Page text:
No, China Did Not 'Expel' a US Warship from its Territory, Navy Says

The USS John S. McCain transits through the South China Sea.
The guided-missile destroyer John S. McCain transits through the South China Sea while conducting routine underway operations. The McCain is forward-deployed to the U.S. 7th Fleet area of operations in support of security and stability in the Indo-Pacific region. (Mass Communication Specialist 2nd Class Markus Castaneda/Navy)

Navy officials say China's claims that it used naval and air forces to expel a U.S. destroyer from its territory this week are false.

A senior colonel with the Chinese People's Liberation Army said Tuesday that it "expelled" the destroyer John S. McCain out of waters near the Spratly Islands in the South China Sea. The claims were published in the Global Times, a Chinese state-run newspaper.

But Navy officials say the statement is "the latest in a long string" of Chinese efforts to misrepresent lawful U.S. maritime operations in the region.

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"The [People's Republic of China's] statement about this mission is false," said Lt. Joe Keiley, a spokesman for U.S. 7th Fleet. "USS John S. McCain was not 'expelled' from any nation's territory."

The McCain conducted a freedom of navigation operation in the South China Sea on Tuesday. The operation upheld the rights, freedoms and lawful uses of the sea recognized in international law by challenging restrictions on innocent passage imposed by China, Vietnam and Taiwan, officials said in a Tuesday news release about the mission.

Those three countries -- along with Malaysia, the Philippines and Brunei -- each claim ownership of the group of islands. Navy officials, in the Tuesday news release, said unlawful and sweeping maritime claims pose serious threats to the freedom of the seas.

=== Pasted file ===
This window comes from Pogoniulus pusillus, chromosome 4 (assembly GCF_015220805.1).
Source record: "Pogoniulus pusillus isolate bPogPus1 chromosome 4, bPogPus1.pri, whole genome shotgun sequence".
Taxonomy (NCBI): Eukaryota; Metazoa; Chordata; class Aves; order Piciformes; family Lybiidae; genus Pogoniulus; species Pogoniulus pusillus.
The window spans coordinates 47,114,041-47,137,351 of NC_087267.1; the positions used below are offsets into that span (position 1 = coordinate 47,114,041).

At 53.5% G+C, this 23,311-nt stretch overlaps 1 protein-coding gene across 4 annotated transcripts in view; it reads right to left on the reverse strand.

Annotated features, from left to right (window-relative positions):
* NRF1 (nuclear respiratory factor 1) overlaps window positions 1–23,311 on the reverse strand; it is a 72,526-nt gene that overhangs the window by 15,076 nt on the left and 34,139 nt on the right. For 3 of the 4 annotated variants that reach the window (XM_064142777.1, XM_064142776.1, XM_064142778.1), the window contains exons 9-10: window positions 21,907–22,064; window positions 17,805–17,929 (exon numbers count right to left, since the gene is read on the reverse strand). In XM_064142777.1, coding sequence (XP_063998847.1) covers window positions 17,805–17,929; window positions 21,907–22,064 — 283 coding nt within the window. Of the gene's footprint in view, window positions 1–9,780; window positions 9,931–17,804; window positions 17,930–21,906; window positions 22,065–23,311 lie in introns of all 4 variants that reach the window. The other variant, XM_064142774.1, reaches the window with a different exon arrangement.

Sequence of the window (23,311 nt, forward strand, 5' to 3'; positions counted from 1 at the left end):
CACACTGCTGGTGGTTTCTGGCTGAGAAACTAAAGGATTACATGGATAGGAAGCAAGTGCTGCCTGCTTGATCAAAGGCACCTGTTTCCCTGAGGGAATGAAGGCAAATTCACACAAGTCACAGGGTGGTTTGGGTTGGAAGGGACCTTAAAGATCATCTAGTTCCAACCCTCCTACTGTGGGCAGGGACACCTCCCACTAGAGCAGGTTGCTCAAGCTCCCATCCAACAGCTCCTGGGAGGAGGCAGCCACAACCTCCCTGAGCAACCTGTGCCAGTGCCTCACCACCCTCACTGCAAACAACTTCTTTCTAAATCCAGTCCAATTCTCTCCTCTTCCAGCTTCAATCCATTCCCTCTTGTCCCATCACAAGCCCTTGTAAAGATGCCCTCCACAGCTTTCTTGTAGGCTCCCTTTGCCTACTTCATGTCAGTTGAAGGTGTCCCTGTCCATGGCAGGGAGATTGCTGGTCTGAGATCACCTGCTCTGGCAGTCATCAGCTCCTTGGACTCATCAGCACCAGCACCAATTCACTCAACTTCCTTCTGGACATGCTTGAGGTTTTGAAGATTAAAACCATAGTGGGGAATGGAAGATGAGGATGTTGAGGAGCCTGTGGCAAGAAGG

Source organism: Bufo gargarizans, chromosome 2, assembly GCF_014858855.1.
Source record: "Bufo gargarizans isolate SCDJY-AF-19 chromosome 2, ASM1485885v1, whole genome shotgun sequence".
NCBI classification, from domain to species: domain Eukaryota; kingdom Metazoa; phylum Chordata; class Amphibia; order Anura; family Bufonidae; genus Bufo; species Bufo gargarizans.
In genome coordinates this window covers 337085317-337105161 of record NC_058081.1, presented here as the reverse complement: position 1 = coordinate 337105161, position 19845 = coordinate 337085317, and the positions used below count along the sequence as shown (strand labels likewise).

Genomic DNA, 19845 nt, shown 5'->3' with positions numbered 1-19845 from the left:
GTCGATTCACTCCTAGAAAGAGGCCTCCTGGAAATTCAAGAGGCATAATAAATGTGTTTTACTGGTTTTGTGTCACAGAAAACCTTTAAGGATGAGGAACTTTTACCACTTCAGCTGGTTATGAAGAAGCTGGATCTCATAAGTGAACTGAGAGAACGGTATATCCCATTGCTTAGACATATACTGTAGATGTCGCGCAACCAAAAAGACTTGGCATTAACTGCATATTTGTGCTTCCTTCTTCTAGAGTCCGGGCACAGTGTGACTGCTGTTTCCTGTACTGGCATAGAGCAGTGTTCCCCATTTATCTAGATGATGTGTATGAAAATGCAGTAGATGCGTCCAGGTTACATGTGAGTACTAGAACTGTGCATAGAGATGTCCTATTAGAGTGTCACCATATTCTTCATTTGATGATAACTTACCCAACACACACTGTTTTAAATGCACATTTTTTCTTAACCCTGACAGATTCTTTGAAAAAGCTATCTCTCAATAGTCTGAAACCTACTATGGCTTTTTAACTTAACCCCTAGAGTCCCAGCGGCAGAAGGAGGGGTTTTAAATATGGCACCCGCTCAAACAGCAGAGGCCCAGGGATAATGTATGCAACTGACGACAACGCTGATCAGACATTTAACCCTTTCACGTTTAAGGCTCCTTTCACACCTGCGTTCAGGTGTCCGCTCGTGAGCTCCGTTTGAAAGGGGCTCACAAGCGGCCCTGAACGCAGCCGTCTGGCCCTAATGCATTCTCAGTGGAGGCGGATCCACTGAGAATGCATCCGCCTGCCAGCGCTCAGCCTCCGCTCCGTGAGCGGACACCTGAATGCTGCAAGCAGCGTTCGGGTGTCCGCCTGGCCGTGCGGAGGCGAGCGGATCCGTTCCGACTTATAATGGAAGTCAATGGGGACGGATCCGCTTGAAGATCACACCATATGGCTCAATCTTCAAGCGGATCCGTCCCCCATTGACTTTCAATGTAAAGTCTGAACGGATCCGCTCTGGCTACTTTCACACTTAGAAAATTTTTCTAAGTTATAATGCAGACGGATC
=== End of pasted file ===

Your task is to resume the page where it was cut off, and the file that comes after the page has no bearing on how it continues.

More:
"The international community has an enduring role in preserving the freedom of the seas, which is critical to global security, stability and prosperity," the release states.

China called the McCain's movements "a serious violation" of its sovereignty and security, adding that the operation "gravely disrupted peace and stability in the South China Sea." Troops there are "on high alert at all times," according to the Global Times, "and will firmly carry out their duties and missions to safeguard national sovereignty and security, as well as peace and stability in the region."

Keiley said the U.S. military will continue flying, sailing and operating wherever international law allows, as the McCain did Tuesday.

"The PRC's behavior stands in contrast to the United States' adherence to international law and our vision for a free and open Indo-Pacific region," he added. "All nations, large and small, should be secure in their sovereignty, free from coercion, and able to pursue economic growth consistent with accepted international rules and norms."

-- Gina Harkins can be reached at Follow her on Twitter @ginaaharkins.

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